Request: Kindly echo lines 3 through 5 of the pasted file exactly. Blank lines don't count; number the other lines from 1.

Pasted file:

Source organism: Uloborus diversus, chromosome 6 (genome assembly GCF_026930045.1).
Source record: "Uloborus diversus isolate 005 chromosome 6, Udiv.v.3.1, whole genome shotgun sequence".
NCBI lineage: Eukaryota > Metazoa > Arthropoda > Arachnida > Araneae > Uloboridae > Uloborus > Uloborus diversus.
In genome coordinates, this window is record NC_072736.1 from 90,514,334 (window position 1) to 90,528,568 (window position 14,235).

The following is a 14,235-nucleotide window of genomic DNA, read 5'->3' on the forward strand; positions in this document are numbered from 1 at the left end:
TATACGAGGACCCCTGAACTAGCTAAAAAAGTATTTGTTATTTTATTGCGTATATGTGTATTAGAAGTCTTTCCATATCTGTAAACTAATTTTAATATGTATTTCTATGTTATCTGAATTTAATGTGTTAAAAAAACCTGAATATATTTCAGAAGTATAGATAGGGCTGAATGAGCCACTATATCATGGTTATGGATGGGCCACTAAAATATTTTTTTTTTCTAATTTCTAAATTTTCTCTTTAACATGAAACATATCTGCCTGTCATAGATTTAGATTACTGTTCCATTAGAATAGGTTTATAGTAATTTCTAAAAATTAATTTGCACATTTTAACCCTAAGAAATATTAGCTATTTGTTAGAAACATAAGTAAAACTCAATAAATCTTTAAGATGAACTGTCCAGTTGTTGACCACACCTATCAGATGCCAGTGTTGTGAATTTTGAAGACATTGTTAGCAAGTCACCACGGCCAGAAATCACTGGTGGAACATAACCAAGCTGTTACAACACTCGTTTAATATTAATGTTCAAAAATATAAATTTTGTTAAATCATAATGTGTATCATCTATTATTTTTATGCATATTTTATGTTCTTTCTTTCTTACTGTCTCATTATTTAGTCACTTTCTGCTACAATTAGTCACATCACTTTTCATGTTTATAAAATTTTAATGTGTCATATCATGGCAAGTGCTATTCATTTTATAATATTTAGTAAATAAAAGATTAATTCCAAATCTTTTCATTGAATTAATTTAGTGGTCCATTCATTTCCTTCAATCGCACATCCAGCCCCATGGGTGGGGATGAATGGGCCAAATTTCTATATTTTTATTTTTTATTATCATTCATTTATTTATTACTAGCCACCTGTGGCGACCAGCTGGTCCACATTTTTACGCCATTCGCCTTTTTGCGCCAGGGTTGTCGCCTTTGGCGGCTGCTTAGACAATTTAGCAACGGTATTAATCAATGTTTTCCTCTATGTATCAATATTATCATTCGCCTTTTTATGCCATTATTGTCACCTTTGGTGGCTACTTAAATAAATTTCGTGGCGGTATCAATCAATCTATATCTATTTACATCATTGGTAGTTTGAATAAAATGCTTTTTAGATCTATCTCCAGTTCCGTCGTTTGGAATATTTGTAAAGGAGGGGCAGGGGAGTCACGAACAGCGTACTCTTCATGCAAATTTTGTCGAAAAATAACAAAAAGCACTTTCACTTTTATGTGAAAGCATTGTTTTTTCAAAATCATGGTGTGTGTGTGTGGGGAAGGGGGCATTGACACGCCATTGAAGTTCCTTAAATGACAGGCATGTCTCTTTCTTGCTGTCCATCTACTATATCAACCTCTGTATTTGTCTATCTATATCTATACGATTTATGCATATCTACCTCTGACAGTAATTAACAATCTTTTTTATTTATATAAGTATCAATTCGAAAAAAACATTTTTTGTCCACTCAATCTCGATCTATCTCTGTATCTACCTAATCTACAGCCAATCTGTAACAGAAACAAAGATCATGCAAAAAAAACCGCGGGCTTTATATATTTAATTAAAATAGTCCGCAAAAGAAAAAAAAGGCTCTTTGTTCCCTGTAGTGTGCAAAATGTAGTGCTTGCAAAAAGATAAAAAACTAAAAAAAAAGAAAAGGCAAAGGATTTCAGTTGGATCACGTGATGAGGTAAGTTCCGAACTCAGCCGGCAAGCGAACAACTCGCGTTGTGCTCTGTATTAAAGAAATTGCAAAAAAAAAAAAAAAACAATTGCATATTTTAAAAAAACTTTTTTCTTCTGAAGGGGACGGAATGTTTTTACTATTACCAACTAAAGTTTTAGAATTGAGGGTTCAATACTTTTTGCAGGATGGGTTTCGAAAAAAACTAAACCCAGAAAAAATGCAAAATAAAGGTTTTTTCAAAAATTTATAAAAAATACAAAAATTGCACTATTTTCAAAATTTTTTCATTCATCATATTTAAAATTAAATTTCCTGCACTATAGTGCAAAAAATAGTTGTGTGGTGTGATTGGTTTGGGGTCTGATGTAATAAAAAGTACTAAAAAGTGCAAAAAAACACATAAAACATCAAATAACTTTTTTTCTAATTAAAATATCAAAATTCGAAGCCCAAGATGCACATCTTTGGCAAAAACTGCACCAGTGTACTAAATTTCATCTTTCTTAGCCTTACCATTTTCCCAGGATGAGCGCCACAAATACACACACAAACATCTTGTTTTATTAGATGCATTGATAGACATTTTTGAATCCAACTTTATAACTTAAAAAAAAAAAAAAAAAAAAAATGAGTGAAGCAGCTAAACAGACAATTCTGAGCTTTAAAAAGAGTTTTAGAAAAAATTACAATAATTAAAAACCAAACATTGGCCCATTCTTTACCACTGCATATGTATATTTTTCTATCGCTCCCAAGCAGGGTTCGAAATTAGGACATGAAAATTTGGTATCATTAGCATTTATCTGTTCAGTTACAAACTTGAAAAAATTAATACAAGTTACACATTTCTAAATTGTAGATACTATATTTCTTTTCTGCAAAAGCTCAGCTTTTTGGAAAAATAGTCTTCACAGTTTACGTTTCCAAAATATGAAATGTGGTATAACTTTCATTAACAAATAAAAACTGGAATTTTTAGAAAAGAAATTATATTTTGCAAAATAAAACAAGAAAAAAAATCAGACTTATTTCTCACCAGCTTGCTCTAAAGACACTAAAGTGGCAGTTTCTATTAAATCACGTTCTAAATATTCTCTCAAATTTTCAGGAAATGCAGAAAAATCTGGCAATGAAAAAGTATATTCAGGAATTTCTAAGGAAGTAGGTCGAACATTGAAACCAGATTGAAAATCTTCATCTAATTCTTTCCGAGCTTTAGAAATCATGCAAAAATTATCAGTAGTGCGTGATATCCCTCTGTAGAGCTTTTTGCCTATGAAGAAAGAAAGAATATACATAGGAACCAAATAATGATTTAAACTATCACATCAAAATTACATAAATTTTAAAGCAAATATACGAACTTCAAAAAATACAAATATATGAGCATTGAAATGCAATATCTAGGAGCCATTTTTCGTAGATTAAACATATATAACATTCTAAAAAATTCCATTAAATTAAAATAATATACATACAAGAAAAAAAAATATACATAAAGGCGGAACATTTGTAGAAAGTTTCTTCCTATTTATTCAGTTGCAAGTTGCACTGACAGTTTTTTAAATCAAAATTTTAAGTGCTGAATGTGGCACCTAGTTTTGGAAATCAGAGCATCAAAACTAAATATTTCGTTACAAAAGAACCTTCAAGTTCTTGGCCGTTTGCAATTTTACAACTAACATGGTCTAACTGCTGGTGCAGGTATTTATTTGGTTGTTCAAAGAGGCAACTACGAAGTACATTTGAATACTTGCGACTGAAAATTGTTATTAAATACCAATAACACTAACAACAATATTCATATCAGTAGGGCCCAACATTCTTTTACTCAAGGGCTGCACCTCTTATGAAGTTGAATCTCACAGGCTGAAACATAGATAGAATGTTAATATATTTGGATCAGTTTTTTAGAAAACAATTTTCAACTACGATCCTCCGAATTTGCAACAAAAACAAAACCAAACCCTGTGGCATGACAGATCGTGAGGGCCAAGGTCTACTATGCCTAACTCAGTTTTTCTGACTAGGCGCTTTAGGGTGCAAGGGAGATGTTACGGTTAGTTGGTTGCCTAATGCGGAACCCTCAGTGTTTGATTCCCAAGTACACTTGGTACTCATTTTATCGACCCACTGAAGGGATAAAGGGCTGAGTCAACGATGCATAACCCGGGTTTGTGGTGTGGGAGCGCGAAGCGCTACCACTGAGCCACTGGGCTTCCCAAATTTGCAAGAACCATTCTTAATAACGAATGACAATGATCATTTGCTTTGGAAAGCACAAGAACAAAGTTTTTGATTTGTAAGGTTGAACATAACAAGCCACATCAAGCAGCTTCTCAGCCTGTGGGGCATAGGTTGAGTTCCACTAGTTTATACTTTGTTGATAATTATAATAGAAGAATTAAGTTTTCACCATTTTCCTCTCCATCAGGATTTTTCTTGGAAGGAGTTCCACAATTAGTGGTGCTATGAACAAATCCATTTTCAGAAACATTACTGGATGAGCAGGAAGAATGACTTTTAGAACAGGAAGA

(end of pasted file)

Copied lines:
NCBI lineage: Eukaryota > Metazoa > Arthropoda > Arachnida > Araneae > Uloboridae > Uloborus > Uloborus diversus.
In genome coordinates, this window is record NC_072736.1 from 90,514,334 (window position 1) to 90,528,568 (window position 14,235).

The following is a 14,235-nucleotide window of genomic DNA, read 5'->3' on the forward strand; positions in this document are numbered from 1 at the left end: